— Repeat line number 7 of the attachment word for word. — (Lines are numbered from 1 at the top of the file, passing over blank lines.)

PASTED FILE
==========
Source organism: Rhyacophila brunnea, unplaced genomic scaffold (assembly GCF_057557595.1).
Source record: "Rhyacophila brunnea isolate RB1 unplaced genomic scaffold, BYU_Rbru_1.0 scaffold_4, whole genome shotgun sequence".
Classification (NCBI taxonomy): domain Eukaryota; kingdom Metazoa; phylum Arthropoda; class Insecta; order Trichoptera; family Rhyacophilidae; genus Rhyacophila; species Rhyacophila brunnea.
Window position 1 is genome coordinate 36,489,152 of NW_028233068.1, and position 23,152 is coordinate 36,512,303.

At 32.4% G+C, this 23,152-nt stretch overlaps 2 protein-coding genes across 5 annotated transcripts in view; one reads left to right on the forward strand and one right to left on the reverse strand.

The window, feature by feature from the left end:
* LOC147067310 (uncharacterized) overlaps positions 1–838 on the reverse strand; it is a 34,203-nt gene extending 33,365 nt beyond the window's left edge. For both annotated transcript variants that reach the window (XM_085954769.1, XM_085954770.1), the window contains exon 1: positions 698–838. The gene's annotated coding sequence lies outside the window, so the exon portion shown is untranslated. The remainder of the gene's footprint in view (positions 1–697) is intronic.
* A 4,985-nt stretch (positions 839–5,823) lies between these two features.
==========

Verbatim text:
* LOC147067310 (uncharacterized) overlaps positions 1–838 on the reverse strand; it is a 34,203-nt gene extending 33,365 nt beyond the window's left edge. For both annotated transcript variants that reach the window (XM_085954769.1, XM_085954770.1), the window contains exon 1: positions 698–838. The gene's annotated coding sequence lies outside the window, so the exon portion shown is untranslated. The remainder of the gene's footprint in view (positions 1–697) is intronic.